Ross then turned to an issue that is likely to be affecting a great number of the world’s cadets and younger judoka, “Beyond the months leading to the British Championships at the end of this year, I struggle to see any further. The pandemic has put me off setting longer term goals. There is no certainty that we will be able to achieve them because the rules and the opportunities are changed and withdrawn so often now.
So, day to day I want to be better than those around me at school, in all my subjects. Of course that transitions to how I want to improve in judo too. I struggle a lot with my own performance in the short term and my perception of a lack of improvement. If I have a bad session it ruins the rest of my day. I just think about it all the time. I think that’s among my goals for the near future, to work on that.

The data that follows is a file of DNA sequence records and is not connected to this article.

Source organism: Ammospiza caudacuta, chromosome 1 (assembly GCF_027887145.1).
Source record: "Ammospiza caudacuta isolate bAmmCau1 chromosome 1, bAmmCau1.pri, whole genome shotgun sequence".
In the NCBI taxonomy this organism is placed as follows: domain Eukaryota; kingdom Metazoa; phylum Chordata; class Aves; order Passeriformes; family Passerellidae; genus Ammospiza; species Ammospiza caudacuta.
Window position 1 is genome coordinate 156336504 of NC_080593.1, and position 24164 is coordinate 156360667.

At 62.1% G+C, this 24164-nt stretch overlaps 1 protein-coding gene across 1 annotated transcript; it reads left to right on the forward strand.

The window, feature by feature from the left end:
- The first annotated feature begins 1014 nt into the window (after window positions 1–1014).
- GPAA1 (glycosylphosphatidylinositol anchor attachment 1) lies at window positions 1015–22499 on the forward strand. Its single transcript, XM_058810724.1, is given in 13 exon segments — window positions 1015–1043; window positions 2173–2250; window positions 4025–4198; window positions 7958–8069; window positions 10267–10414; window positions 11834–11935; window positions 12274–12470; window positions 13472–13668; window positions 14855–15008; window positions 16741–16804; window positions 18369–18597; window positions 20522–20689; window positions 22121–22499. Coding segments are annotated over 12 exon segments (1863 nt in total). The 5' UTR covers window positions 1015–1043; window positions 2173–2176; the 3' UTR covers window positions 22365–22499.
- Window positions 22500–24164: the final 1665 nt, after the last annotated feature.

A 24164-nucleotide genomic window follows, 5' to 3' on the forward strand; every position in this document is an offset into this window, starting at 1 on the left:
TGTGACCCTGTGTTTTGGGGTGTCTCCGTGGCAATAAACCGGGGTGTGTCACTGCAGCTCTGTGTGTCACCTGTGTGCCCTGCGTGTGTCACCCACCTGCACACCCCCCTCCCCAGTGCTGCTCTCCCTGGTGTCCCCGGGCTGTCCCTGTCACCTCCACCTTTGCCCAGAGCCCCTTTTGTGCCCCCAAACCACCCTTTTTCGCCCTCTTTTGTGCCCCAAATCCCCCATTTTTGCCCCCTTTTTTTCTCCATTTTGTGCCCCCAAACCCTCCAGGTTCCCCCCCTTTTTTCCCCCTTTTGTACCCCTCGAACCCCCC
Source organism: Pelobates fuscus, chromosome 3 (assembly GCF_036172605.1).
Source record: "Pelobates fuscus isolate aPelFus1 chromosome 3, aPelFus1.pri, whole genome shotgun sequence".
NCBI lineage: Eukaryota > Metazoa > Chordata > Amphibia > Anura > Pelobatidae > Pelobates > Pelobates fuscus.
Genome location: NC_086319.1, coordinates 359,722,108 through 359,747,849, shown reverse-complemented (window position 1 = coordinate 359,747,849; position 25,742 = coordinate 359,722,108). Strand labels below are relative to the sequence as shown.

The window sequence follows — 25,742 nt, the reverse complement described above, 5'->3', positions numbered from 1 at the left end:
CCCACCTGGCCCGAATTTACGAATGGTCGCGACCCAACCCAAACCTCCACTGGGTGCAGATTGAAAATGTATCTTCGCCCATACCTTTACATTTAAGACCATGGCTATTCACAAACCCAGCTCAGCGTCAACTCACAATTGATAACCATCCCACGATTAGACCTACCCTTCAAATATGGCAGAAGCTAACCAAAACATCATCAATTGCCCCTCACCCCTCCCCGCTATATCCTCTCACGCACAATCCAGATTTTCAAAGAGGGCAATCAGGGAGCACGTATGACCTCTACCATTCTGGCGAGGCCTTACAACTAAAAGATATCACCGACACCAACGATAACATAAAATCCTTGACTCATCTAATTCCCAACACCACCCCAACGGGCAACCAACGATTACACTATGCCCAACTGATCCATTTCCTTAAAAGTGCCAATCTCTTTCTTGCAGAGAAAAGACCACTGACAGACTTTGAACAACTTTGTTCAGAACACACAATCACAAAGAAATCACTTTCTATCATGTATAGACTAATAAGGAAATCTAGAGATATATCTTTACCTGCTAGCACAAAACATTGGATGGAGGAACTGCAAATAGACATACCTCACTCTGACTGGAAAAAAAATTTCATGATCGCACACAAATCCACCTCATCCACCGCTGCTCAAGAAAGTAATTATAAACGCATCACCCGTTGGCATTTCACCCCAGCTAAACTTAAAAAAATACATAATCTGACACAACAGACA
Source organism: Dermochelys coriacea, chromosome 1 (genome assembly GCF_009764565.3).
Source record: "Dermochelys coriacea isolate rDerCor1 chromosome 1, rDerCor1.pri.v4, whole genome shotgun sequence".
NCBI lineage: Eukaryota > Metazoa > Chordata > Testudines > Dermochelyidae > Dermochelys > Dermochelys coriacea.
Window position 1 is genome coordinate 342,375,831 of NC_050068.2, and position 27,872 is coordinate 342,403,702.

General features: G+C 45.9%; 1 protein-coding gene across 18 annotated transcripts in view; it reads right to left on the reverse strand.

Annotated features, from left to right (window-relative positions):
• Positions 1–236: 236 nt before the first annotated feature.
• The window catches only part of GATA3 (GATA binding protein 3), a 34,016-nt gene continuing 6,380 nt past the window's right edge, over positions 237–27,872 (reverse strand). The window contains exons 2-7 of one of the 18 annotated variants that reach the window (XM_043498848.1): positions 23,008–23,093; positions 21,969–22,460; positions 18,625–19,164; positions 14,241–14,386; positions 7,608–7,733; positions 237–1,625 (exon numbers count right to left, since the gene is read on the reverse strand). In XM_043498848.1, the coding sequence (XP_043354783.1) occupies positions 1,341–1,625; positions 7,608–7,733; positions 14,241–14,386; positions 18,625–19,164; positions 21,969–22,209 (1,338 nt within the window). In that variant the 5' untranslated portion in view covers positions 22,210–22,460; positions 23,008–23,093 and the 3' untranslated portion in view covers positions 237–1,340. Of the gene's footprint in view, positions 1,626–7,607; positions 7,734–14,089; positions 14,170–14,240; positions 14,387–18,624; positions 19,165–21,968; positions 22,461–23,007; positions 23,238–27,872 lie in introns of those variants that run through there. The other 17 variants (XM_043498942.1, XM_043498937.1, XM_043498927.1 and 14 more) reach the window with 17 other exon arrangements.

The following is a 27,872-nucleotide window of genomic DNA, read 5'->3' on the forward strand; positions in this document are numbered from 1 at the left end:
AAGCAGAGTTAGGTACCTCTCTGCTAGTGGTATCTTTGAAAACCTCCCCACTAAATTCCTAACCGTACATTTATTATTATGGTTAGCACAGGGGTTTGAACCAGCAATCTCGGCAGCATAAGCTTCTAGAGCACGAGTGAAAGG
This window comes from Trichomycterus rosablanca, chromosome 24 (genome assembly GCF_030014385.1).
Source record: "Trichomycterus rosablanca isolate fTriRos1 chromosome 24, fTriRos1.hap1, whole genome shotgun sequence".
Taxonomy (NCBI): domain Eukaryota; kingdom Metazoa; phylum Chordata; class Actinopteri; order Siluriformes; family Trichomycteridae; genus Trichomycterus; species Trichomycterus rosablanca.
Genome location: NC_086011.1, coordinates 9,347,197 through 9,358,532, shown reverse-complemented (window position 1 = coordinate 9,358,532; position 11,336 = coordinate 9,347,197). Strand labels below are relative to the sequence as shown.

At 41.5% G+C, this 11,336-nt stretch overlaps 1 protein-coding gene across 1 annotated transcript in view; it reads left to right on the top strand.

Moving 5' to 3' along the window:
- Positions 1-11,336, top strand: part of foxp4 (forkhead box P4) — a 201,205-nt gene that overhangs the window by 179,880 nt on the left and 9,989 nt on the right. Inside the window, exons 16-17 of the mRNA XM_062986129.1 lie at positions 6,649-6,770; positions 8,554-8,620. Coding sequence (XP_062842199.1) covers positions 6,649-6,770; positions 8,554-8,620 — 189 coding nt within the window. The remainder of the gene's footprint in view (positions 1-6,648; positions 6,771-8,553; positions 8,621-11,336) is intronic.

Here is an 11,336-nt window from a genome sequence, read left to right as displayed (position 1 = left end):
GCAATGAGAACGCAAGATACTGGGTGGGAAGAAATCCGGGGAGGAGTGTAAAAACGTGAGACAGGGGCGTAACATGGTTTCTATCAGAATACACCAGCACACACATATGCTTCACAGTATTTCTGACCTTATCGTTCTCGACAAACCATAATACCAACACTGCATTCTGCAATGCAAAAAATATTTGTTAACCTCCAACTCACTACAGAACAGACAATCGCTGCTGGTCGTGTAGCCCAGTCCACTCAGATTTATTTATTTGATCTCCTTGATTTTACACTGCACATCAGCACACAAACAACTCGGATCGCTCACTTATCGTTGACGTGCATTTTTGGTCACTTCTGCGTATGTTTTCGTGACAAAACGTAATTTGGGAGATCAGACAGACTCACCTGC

It’s easier to get past it when there are people around you. During lockdown it was very isolating, no-one to speak to, to take my mind off it. So now things are more open and although things are still not settled, we are all working on it and there is sight of a bit more normality.”
We can all relate to Ross’ cautious observations of the settling of our environments but it’s not yet plain sailing, “It’s hard with my dad being the coach. Coach and athlete is sometimes a hard transition to dad and son. Both of us struggle to manage those situations.”
Stuart senior has been in the same position as all the parents in the group photo, working almost in a vacuum, using experience to try to manage the demanding juggling of both parental and coaching tasks, with no precedent set to look back on.